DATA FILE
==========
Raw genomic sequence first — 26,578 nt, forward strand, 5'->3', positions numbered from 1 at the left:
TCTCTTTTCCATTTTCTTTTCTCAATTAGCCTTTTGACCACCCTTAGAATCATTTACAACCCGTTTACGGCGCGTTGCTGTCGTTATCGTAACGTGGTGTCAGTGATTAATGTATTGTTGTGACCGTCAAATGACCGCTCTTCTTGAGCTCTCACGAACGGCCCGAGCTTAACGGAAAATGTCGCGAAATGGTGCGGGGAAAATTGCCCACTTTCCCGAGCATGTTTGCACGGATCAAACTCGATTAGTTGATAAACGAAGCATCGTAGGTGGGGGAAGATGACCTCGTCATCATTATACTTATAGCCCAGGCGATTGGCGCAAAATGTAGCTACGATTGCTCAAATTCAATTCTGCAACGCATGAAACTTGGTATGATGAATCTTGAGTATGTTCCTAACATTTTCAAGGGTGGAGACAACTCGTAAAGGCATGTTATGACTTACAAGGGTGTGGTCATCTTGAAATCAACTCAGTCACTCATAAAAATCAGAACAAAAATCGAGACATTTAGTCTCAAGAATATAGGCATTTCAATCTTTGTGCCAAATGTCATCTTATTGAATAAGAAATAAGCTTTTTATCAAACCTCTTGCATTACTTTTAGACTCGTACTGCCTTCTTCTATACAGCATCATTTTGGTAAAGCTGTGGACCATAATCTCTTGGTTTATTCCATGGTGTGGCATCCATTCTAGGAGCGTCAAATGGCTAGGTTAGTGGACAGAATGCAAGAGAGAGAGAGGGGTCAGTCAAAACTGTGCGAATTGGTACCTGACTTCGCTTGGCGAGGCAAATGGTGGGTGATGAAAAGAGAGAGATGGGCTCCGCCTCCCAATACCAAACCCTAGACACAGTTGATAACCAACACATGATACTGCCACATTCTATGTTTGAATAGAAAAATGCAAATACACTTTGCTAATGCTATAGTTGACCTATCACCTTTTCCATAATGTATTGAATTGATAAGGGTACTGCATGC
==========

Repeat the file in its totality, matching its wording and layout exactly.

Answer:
Raw genomic sequence first — 26,578 nt, forward strand, 5'->3', positions numbered from 1 at the left:
TCTCTTTTCCATTTTCTTTTCTCAATTAGCCTTTTGACCACCCTTAGAATCATTTACAACCCGTTTACGGCGCGTTGCTGTCGTTATCGTAACGTGGTGTCAGTGATTAATGTATTGTTGTGACCGTCAAATGACCGCTCTTCTTGAGCTCTCACGAACGGCCCGAGCTTAACGGAAAATGTCGCGAAATGGTGCGGGGAAAATTGCCCACTTTCCCGAGCATGTTTGCACGGATCAAACTCGATTAGTTGATAAACGAAGCATCGTAGGTGGGGGAAGATGACCTCGTCATCATTATACTTATAGCCCAGGCGATTGGCGCAAAATGTAGCTACGATTGCTCAAATTCAATTCTGCAACGCATGAAACTTGGTATGATGAATCTTGAGTATGTTCCTAACATTTTCAAGGGTGGAGACAACTCGTAAAGGCATGTTATGACTTACAAGGGTGTGGTCATCTTGAAATCAACTCAGTCACTCATAAAAATCAGAACAAAAATCGAGACATTTAGTCTCAAGAATATAGGCATTTCAATCTTTGTGCCAAATGTCATCTTATTGAATAAGAAATAAGCTTTTTATCAAACCTCTTGCATTACTTTTAGACTCGTACTGCCTTCTTCTATACAGCATCATTTTGGTAAAGCTGTGGACCATAATCTCTTGGTTTATTCCATGGTGTGGCATCCATTCTAGGAGCGTCAAATGGCTAGGTTAGTGGACAGAATGCAAGAGAGAGAGAGGGGTCAGTCAAAACTGTGCGAATTGGTACCTGACTTCGCTTGGCGAGGCAAATGGTGGGTGATGAAAAGAGAGAGATGGGCTCCGCCTCCCAATACCAAACCCTAGACACAGTTGATAACCAACACATGATACTGCCACATTCTATGTTTGAATAGAAAAATGCAAATACACTTTGCTAATGCTATAGTTGACCTATCACCTTTTCCATAATGTATTGAATTGATAAGGGTACTGCATGC